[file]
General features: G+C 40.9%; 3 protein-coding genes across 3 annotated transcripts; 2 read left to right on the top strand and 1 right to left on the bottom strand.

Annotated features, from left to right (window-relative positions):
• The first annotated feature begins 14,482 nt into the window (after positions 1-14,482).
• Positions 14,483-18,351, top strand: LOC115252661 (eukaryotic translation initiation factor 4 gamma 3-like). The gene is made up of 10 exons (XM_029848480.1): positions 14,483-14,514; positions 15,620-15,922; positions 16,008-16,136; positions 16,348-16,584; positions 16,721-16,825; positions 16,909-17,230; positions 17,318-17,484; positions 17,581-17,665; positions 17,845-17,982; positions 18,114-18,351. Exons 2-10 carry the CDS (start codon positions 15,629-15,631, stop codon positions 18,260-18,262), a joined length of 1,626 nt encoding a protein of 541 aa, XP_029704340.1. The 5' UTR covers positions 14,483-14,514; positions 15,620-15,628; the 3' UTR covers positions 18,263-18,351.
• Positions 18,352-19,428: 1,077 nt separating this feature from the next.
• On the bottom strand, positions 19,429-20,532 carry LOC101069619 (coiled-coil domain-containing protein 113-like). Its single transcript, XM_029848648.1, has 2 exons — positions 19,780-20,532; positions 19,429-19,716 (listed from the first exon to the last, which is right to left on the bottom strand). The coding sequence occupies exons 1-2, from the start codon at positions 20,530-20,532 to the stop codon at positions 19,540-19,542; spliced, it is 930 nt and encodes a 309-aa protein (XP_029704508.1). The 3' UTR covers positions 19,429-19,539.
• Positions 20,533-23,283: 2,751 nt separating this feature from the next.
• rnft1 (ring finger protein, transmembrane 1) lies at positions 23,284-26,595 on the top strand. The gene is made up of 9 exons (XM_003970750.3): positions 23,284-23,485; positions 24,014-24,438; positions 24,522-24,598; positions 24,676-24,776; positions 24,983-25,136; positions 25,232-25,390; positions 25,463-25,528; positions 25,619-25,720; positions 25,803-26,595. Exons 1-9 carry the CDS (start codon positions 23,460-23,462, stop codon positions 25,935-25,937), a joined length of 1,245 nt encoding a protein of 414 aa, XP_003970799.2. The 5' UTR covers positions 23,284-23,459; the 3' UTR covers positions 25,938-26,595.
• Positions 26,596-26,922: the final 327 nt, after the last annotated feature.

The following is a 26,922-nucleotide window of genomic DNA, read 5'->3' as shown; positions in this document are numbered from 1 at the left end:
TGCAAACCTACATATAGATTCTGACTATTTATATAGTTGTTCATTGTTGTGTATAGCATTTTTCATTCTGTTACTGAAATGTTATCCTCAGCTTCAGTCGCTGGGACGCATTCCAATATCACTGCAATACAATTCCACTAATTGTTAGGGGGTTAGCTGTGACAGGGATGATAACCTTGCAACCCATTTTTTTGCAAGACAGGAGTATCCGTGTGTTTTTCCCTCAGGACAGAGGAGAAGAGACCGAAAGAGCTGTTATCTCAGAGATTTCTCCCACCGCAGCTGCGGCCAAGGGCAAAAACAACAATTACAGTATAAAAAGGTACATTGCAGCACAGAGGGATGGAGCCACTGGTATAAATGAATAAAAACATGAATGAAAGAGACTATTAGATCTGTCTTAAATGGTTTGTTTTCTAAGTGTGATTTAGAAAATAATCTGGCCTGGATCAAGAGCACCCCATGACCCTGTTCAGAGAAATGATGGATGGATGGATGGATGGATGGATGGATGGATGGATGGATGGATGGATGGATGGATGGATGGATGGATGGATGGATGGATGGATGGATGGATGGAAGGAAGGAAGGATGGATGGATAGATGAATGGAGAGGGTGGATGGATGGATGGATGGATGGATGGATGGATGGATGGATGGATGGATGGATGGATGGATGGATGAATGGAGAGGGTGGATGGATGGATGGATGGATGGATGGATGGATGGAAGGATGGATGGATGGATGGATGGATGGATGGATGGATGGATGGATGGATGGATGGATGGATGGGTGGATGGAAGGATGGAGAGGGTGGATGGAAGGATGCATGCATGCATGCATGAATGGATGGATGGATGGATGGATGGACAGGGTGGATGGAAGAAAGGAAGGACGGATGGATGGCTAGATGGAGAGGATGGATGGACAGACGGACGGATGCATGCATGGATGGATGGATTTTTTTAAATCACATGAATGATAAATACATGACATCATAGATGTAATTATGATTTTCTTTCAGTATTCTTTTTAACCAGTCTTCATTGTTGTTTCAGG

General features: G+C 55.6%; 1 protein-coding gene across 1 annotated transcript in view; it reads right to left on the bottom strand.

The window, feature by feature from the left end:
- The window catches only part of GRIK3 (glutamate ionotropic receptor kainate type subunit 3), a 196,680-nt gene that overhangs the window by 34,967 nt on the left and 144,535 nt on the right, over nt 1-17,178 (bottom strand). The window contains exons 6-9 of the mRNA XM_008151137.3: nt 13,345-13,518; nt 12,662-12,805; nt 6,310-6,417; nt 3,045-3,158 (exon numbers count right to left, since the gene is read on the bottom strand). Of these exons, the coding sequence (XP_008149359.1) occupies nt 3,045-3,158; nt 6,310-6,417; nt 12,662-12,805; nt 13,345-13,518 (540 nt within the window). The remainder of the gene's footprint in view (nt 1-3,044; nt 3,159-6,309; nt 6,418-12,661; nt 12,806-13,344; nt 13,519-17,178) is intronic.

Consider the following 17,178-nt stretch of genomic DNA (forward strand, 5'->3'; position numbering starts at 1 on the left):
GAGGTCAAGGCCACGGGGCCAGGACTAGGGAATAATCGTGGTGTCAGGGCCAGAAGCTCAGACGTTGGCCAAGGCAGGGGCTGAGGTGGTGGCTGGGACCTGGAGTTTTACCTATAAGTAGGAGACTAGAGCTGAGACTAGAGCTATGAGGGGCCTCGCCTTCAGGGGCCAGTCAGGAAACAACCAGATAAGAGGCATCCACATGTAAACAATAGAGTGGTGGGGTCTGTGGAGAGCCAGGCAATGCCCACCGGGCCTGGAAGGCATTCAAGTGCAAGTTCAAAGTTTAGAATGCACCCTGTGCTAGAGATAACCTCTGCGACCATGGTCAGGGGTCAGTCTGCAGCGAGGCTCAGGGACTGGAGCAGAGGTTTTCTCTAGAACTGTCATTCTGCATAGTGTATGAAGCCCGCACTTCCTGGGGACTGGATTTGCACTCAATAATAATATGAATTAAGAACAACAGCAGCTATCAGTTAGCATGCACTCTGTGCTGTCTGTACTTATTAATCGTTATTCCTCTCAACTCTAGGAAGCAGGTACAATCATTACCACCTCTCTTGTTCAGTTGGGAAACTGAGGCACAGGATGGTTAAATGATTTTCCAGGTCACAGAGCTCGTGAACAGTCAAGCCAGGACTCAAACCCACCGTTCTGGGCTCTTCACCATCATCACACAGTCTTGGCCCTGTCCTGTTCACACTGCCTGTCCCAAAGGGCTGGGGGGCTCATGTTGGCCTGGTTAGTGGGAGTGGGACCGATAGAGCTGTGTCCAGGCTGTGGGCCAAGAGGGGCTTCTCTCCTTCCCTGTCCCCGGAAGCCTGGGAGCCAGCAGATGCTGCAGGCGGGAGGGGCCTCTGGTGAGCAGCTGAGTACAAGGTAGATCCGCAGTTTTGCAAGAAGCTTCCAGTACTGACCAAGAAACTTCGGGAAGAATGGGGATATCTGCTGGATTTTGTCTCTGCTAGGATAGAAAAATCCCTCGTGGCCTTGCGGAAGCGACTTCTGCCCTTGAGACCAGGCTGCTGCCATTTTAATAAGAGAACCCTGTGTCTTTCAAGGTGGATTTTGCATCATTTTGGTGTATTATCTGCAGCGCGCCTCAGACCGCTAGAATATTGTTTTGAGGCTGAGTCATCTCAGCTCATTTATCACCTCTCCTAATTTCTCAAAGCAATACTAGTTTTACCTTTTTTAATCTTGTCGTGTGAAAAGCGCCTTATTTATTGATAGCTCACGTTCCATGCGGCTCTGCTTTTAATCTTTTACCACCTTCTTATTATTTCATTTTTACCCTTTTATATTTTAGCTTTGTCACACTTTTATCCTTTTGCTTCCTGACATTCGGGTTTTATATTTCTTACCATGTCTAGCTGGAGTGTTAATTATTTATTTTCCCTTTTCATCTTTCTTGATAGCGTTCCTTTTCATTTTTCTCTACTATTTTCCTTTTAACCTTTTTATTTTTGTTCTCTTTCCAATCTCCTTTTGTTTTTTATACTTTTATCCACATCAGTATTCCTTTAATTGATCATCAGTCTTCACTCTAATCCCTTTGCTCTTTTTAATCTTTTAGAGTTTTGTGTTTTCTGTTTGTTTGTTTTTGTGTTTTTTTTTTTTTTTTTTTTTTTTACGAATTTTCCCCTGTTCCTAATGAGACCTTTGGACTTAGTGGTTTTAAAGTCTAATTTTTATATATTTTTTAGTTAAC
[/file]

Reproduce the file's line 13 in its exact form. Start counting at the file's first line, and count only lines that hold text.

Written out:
The window, feature by feature from the left end: